“Here’s a red letter date in the history of science, November 5th 1955…That was the day I invented time travel. I remember it vividly. I was standing on the edge of my toilet hanging a clock, the porcelain was wet, I slipped, hit my head on the edge of the sink, and when I came to I had a revelation, a vision, a picture in my head, a picture of this! This is what makes time travel possible – the Flux Capacitor!”
I traveled through time last week and saw Back to the Future on the big screen. To celebrate its 25th anniversary, Back to the Future has been popping up in theatres across the country.
Back to the Future has always been more than just a movie to me. I’ve seen in 88 times and confidently declare it my favorite movie of all time. It combines my favorite things: time travel, comedy, and true love.
I recalled the first time I saw it on the big screen with one of my best friends, Randy. After that we became movie nerds. We watched movies every week, and vowed to one day move to LA and make our own. We fulfilled our promise in the year 2000. In 2002, we saw Back to the Future in the theatre, and heard one of the writers, Bob Gale, speak. It was inspiring and unforgettable. And although I am now in New York, and Randy is still in LA, we often text random Back to the Future quotes to one another, and hope to one day have our names in the credits on the silver screen.
I often wonder if a movie like Back to the Future could ever come out today, and I sincerely doubt it. What makes it so unique is that it doesn’t fit into a single genre. It’s a coming-of-age, teen, sci-fi, action, period piece, romantic family comedy. It’s not like movie studios are lining up to make that kind of movie.
But it was made. And it was amazing. Like Doc Brown always said: “If you put your mind to it, you can accomplish anything.” In terms of box office success, Back to the Future accomplished more than anything. It grossed nearly 200 million dollars, and that was in 1985 money. But for me, I loved it because it made me laugh, cry, cheer, and dream at the same time. It was the ultimate underdog story, the nerd standing up to the bully. It was the first time I fell in love with the movies. So when I heard that I could see it again in the theatre, I jumped at the opportunity.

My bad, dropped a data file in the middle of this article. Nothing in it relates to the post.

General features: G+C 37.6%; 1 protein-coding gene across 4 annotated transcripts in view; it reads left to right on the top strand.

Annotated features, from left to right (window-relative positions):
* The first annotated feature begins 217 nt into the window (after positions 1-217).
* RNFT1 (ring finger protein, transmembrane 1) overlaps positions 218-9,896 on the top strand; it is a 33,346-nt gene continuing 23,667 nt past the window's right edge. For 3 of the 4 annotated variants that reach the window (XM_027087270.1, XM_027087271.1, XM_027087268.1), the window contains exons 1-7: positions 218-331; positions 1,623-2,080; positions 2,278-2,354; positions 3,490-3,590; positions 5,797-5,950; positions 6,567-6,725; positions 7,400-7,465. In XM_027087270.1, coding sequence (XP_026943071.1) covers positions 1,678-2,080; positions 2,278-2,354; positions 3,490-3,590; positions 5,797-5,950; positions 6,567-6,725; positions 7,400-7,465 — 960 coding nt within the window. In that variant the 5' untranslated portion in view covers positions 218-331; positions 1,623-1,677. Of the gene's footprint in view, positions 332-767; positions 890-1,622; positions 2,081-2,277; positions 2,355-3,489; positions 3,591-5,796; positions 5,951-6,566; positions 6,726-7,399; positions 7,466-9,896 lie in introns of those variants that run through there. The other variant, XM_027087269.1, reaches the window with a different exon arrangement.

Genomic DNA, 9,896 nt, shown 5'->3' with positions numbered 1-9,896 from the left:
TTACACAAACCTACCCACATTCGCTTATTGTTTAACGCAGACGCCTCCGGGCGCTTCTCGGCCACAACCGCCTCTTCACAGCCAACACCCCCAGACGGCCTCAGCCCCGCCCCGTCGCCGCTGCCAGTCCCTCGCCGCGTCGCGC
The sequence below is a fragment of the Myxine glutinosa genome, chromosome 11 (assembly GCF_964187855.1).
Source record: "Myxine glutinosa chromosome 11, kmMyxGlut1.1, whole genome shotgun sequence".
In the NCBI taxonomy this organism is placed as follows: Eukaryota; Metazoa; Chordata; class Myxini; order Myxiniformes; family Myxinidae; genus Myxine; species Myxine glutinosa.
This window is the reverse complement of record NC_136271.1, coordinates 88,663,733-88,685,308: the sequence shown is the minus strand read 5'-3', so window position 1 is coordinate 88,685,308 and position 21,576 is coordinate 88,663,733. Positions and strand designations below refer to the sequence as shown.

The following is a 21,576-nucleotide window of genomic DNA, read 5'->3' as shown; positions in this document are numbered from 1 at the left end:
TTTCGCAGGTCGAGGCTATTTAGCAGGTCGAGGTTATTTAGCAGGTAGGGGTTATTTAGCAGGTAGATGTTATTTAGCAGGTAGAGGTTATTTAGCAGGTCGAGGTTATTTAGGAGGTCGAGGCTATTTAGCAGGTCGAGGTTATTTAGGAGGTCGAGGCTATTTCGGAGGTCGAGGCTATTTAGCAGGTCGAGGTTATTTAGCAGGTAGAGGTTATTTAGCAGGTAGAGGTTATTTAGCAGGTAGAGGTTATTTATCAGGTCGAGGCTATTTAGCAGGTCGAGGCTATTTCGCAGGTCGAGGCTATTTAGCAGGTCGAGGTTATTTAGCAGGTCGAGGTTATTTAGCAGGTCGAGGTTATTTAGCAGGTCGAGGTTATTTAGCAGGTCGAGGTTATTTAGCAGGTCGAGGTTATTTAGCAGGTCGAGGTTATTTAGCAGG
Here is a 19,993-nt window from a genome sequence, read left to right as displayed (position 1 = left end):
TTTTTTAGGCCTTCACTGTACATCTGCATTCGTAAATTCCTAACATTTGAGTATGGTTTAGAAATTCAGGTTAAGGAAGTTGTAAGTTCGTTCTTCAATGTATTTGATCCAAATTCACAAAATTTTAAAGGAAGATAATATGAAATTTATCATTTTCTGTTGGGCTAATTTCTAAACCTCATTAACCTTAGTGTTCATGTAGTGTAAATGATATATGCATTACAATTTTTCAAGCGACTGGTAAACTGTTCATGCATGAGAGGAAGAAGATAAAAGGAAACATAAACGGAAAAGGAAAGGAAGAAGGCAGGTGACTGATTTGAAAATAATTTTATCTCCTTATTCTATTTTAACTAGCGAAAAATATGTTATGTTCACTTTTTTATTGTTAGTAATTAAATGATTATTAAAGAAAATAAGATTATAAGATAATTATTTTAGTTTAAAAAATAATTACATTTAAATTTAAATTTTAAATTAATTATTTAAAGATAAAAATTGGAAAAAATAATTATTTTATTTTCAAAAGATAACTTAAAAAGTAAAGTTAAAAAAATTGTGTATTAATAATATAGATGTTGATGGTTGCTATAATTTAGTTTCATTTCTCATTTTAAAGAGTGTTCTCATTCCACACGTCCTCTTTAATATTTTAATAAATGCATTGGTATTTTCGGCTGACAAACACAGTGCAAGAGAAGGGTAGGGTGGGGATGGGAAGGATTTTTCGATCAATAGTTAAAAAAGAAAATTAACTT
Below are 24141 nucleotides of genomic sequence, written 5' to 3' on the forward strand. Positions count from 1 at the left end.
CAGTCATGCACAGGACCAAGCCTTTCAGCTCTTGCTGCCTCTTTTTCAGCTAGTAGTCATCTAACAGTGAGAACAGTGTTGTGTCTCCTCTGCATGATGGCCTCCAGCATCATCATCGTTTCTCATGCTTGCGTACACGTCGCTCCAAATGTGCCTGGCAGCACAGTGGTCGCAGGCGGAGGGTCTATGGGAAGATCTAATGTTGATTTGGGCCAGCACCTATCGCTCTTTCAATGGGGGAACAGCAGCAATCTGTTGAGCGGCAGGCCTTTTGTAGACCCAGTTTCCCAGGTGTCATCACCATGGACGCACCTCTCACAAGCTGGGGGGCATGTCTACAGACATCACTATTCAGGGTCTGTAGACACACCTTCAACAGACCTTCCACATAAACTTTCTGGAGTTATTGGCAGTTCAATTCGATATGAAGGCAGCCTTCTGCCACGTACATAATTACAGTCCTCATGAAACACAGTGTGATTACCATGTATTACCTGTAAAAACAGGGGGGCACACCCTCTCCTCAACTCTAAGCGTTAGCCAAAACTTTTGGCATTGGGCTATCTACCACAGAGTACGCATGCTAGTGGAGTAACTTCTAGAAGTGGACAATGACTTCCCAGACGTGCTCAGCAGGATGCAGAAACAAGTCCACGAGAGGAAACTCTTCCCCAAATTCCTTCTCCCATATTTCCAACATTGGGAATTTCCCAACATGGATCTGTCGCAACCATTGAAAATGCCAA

I got to the theatre on 11th and 3rd avenue, and a line ran down three New York City blocks. Geeks like me talked about jigowatts, flux capacitors, deloreans, Libyan vans, Einstein, life preservers, the clock tower, lightning storms, Old Man Peabody, Jackie Gleason, Mayor Goldie Wilson, Marvin Berry, and the Enchantment Under the Sea Dance. They herded us into the theatre, and the lights went down. Great Scott! Marty McFly appeared before us.
I mouthed the lines like a lyric to a song. I knew every word of dialogue. “Why don’t you make like a tree, and get out of here!” Most would think this was weird, but I realized the people around me were doing the same thing. I laughed more than usual. Doc Brown’s eye popping facial expressions got me every time. The energy was infectious. Alan Silvestri’s beautiful score encompassed the entire theatre. The audience cheered and clapped as Marty maneuvered on his skateboard, George knocked out Biff, and Doc helped Marty get back to the future. And the big screen enhanced the action, the comedy, and excitement.
When the credits rolled, I sang along to Huey Lewis and the News. I grabbed my free poster which I hoped to frame and hang on one of my walls. Just like that, I was a kid again. That’s the thing about Back to the Future. No matter how many times I watch it, it makes me feel young again.
As I walked home from the movie, a brown penny caught my eye. I picked it up for good luck. When I turned it over, my eyes widened. The year: 1955. Maybe it was a message or a sign. Maybe I had traveled through time. Maybe I was safe and sound back in good old 1955. I scooped it up and placed it in my pocket. Back to the Future will always be a part of me. I walked down the road, and thought to myself: “Roads? Where we’re going, we don’t need roads.”